Updated: Apr 26
Why do you go to Pilates class? Is it to improve movement, strength, and control? Pilates converts will know that classes can give you lean muscles, more perfect posture, improved flexibility and
circulation. A traditional Pilates class may be accomplishing those things, but Clinical Pilates can take you a step further. Clinical Pilates, also known as Physical Therapy Based Pilates, focuses each session on the correction of a problem presented by you. Traditional Pilates does not take into account an individual’s injuries, pathologies, or specific physical needs while Clinical Pilates addresses you as an individual. Here are three ways that Clinical Pilates can help alleviate your pain when traditional Pilates has failed to do so:
1. Creates an individual program
One of the most obvious differences with Clinical Pilates is the one-on-one approach. During your session, you will be the only patient working with your Pilates instructor. You will not be double booked and will get the individual attention that you deserve. Your instructor will guide you through each exercise, coaching and assisting as you go along to ensure you get the best exercise possible. No slacking off in this class!
2. Incorporates Physiotherapy treatment as a part of the program
As part of the Clinical Pilates program, you will have a world renowned physiotherapist working closely with your Pilates instructor. This type of "team treatment" allows our physiotherapist to use their knowledge to diagnose and provide treatment recommendations while our skilled Pilates instructor works to find any weaknesses and adapt exercises. Rather than just focusing on getting you physically fit, they want to make sure you are doing the exercises correctly, avoiding future injuries in the process. Your instructor will also modify and adjust typical Pilates exercises to meet your individual needs based on a clinical assessment from a physiotherapist. No one-size-fits all here, you are an individual with your own needs and pain, and a Clinical Pilates instructor will honor that to the best of their ability by designing a program specifically for you. Here at Actify, you get two sets of highly trained eyes: the physiotherapist and the Pilates instructor work closely together for you!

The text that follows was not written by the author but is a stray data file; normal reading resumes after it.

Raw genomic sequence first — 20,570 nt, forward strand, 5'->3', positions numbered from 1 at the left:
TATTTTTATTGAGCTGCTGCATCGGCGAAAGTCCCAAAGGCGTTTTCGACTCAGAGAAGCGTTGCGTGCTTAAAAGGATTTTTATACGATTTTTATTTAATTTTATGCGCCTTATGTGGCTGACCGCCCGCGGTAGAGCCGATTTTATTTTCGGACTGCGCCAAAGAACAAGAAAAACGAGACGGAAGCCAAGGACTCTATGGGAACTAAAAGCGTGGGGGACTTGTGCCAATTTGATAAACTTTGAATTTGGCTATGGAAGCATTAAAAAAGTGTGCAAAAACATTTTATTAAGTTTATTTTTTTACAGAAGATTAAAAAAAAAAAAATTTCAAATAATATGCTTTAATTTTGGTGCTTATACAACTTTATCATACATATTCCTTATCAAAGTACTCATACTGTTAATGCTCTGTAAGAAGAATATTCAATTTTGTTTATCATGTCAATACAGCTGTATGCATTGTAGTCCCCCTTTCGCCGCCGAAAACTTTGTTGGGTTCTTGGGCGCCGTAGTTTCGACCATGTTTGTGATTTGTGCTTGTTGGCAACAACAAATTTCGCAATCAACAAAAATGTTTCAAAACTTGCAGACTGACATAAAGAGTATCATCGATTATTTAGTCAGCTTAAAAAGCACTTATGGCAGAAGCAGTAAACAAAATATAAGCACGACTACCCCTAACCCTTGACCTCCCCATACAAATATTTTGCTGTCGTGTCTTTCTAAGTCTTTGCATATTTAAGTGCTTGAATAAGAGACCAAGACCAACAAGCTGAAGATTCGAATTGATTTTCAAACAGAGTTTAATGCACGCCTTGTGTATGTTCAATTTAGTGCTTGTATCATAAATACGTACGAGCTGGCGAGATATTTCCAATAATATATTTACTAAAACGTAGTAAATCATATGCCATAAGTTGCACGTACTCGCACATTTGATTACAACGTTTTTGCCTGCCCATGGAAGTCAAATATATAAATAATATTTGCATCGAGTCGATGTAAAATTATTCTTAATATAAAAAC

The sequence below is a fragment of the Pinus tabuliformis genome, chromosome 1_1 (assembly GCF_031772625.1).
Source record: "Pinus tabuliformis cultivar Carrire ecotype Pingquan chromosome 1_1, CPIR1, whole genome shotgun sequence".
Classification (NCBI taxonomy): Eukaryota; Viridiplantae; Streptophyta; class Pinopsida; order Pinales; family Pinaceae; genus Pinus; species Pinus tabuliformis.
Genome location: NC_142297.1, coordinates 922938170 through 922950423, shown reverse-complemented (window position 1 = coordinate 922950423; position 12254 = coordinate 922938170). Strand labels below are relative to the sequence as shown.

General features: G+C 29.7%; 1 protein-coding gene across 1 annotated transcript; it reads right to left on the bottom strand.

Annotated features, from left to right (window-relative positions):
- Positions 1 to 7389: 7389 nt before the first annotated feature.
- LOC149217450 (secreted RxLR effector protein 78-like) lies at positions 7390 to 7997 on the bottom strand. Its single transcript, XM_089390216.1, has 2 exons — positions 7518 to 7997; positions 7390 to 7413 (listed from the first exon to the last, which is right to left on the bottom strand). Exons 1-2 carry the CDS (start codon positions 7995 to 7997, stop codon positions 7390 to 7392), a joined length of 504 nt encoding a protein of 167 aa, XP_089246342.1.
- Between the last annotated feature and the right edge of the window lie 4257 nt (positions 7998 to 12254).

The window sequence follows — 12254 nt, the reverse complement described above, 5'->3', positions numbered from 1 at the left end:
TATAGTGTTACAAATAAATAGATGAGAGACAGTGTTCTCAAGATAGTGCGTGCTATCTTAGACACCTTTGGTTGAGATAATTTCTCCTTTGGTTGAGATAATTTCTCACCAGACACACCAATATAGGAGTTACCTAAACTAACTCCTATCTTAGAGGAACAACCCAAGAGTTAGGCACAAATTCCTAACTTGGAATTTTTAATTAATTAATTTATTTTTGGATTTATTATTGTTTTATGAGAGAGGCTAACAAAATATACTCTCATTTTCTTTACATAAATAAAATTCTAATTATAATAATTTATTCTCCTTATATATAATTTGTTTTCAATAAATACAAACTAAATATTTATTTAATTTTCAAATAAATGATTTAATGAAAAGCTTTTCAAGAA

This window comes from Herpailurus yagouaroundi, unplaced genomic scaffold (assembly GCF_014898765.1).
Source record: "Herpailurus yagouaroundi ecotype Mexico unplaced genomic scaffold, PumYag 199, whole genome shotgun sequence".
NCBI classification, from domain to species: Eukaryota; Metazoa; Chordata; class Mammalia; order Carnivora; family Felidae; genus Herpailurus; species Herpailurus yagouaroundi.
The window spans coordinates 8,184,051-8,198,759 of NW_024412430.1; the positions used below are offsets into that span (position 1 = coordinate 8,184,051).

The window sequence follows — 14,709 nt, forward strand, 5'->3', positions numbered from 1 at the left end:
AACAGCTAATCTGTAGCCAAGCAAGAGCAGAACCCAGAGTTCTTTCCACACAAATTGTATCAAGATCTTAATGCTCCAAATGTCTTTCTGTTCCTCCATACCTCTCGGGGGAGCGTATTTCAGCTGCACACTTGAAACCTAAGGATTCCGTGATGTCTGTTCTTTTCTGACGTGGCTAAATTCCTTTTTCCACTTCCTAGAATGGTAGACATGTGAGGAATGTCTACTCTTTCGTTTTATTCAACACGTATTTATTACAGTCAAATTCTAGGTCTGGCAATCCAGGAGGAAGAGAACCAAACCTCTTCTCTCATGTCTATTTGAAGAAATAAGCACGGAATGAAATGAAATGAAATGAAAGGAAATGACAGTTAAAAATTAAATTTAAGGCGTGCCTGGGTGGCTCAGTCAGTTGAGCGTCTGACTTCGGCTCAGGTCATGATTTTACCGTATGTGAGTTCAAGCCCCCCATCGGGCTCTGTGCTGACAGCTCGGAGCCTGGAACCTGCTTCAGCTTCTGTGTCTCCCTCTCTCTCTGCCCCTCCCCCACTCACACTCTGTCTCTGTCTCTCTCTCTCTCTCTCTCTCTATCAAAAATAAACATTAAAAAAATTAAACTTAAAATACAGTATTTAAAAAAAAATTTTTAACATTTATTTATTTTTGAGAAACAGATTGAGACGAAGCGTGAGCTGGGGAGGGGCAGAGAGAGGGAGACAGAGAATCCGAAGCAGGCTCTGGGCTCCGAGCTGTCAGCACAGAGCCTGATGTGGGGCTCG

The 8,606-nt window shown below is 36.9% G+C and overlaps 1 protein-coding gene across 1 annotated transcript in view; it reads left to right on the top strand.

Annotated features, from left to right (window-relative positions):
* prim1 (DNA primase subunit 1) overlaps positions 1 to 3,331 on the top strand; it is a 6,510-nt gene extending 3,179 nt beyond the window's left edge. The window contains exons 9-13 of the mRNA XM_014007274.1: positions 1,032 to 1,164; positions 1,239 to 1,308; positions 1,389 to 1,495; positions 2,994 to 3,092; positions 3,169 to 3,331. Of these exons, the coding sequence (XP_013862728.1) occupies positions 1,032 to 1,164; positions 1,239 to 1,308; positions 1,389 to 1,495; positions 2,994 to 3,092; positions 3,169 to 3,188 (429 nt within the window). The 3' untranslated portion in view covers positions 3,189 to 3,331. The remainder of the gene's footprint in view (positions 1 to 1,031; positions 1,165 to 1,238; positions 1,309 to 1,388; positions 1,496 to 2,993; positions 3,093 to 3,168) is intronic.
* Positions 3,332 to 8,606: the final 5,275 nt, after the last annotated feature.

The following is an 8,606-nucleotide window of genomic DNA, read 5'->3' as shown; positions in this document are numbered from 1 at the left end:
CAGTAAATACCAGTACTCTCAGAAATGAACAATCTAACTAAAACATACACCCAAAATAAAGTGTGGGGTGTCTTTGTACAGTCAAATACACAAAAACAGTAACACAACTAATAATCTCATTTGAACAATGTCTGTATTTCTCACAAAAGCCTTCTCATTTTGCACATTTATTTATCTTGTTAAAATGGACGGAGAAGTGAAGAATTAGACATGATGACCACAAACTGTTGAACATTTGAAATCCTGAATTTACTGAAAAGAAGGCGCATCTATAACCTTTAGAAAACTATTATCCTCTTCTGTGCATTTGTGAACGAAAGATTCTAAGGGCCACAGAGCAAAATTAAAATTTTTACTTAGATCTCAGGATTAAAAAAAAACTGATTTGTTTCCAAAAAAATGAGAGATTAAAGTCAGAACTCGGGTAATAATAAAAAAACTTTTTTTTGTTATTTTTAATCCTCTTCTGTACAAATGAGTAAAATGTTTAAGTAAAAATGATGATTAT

3. Has the ability to make specific changes to the Pilates program if there is an injury flare up
By working with a physiotherapist, Clinical Pilates instructors can adapt exercises due to an injury. The specific choice of Pilates exercises that you do can be the difference between a routine that works and one that doesn’t. For example, a client may sign up for a session to address core stability and reduce their back pain. After their examination, it is clear that the client has a disc bulge as their main injury, and their pain is a result of instability due to the disc bulge. They might also find general hip and knee weakness which is increasing the load on the lower back, contributing the injury in the first place. The specific choice of exercises to manage the disc bulge and instability, while working on the core stability, hip, and knee strength will mean the difference between a program that improves the client’s back pain and improves core stability long term or aggravating the condition. In addition, Clinical Pilates allows your instructor to incorporate additional treatments (such as joint mobilization and traction in this example) as a part of their client’s Pilates program. These treatments are based on physiotherapy training, rather than pure Pilates exercises, and may not be in the repertoire of a traditional Pilates instructor.
Interested in learning more about Clinical Pilates and what we can do help ease your pain? Give us a call! If you’re not ready to take that step, feel free to check out this FREE exercise guide that gives six examples of Clinical Pilates exercises inspired by the Schroth method for Scoliosis treatment. You deserve to be treated as an individual while managing your pain!